The bottom line is that the experience of imposing sanctions on different countries in the last several decades shows that if the targeted countries are willing to pay the price, sanctions are not likely to force them to change policy. Cuba, Iraq, Pakistan, and Russia are cases in point. Iran is a large country with a well-educated and broad middle class and massive natural resources. There are growing signs that the multilateral sanctions regime cannot be sustained much longer. Sanctions are pushing Russia and Iran closer, China and India are importing more oil from Iran, Turkey is willing to buy more Iranian gas at a discount price, European and US oil companies are eager to resume their operations in Iran.
The deal offers the following some opportunities:
Re-integrating Iran, a country with significant hard and soft capabilities, into the regional and global system is likely to facilitate progress in addressing the burning issues. The isolation of Iran can further deepen regional conflicts.
The deal paves the way to addressing regional disputes, such as containing the rise of the Islamic State, reigning in terrorism in Pakistan, preventing a Taliban victory in Afghanistan, and countering the region’s drug trade.
Europe, including Russia, has broad and extensive interest in political stability and economic prosperity in the Middle East due to its geographical proximity and historical ties. The areas for cooperation are multiple, including trade, investment, migration, drug trafficking, energy security, non-proliferation of weapons of mass destruction, and counter-terrorism. It would benefit all.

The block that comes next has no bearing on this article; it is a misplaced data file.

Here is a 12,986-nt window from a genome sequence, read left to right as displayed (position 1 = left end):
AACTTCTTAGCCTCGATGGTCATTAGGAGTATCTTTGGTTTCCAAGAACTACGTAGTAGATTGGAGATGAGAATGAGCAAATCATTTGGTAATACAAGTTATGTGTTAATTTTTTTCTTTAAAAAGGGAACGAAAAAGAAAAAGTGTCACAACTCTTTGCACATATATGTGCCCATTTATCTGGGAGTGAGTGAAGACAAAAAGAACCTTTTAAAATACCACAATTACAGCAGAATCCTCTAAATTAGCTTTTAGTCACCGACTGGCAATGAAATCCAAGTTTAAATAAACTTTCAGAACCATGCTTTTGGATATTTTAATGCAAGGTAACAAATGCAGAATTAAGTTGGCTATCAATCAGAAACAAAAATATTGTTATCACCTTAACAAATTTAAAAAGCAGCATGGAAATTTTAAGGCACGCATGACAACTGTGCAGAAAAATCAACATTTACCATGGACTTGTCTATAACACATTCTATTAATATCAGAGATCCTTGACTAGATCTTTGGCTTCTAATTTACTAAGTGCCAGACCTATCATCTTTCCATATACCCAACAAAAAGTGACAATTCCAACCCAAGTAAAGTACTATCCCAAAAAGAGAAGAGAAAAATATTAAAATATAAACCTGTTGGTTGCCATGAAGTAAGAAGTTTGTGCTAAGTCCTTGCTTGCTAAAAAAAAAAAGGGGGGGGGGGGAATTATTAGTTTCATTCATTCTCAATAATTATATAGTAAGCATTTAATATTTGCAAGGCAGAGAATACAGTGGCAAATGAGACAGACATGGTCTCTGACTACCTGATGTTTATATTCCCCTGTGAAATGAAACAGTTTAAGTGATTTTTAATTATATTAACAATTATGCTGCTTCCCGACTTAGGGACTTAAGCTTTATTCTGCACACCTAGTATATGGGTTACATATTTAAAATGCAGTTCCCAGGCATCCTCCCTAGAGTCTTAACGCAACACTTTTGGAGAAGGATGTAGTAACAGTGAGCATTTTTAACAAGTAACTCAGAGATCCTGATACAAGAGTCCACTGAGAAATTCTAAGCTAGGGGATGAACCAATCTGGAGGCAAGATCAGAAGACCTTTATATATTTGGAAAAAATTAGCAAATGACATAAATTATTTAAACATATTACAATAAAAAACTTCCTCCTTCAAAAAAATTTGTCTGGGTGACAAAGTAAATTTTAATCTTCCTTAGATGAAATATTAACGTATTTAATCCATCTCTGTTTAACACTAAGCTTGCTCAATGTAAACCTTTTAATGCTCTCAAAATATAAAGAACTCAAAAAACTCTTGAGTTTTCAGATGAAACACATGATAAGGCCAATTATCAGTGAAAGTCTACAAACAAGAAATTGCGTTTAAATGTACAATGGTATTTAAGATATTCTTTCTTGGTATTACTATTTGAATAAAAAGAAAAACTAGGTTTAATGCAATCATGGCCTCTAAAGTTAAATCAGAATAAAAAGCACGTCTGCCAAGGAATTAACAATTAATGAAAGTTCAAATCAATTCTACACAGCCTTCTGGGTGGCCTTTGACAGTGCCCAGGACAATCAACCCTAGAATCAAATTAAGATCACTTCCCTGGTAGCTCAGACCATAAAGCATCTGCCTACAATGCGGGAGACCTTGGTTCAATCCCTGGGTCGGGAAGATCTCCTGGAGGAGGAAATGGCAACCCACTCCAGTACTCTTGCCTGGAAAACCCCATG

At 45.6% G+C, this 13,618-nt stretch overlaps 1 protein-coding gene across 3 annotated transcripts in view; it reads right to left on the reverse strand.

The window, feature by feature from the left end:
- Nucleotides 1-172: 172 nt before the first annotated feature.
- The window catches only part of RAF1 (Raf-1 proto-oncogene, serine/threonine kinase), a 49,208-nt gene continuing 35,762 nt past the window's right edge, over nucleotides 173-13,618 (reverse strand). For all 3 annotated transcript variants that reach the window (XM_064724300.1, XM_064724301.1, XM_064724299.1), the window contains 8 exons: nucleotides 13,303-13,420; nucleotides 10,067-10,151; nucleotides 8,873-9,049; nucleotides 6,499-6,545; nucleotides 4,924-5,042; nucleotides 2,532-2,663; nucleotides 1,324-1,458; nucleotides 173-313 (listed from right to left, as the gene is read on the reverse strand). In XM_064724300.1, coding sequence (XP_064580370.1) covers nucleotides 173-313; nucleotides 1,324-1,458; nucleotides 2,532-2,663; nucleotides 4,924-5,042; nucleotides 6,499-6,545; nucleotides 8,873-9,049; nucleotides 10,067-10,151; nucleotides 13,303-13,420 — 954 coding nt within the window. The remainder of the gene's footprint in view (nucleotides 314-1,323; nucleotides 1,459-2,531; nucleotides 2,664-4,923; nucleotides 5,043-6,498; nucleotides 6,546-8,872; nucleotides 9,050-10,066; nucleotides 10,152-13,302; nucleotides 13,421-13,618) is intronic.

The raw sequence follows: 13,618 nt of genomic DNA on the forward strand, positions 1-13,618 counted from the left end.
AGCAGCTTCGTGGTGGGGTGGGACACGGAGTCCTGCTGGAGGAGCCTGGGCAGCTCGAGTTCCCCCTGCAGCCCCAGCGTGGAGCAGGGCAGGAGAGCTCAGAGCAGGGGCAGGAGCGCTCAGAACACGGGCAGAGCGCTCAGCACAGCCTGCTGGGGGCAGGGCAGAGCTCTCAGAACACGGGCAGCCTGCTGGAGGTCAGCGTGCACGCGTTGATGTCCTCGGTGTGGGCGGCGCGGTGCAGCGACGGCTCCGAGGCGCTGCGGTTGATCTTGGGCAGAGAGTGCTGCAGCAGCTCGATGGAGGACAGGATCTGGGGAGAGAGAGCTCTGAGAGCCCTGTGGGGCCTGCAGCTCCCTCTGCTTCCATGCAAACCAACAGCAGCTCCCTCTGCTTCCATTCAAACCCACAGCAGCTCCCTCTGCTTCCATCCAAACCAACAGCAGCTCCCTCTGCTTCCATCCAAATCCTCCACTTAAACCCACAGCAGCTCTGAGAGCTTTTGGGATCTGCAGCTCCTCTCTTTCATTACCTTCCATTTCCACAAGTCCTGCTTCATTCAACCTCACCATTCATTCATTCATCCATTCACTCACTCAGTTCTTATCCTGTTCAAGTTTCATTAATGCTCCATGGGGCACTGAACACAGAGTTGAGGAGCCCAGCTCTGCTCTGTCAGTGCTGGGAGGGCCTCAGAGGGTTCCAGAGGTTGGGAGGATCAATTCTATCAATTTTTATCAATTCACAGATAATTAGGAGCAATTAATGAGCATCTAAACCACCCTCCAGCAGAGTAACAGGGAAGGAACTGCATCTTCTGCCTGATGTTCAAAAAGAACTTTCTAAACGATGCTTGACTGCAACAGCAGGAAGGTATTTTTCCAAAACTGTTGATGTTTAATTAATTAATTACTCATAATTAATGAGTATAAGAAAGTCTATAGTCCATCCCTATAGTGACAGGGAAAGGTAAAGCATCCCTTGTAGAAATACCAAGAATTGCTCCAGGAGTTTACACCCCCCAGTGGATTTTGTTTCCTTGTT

Making sure Iran cannot go nuclear without getting caught is a significant enhancement of Israel’s security. The Iran’s nuclear program constitutes an existential threat for Israel. If implemented, the agreement does away with it.
Steps to foster progress
Some steps could be taken to foster further progress and tentatively identify more constructive ways to work together and reduce the more acute and immediate threats in the region.
– resuming talks on the Middle East free of weapons of mass destruction under UN auspices;
– relaunching regional collaboration on managing climate change, joining efforts to tackle the problems of water scarcity, desertification and other environmental threats that are actually a more existential threat than nuclear weapons;
– starting regional cooperation on alternative energy, including nuclear energy, for the common benefit of the peoples in the region. It may provide an impetus to Iranian-Saudi cooperation, with all the international safeguards required. With its nuclear energy experience Russia may be an important contributor into the process.
Russia stands to gain from deal
Russian President Vladimir Putin stated in a statement released by the Kremlin, that the deal is means that its "bilateral relations with Iran will receive a new impetus and will no longer be influenced by external factors."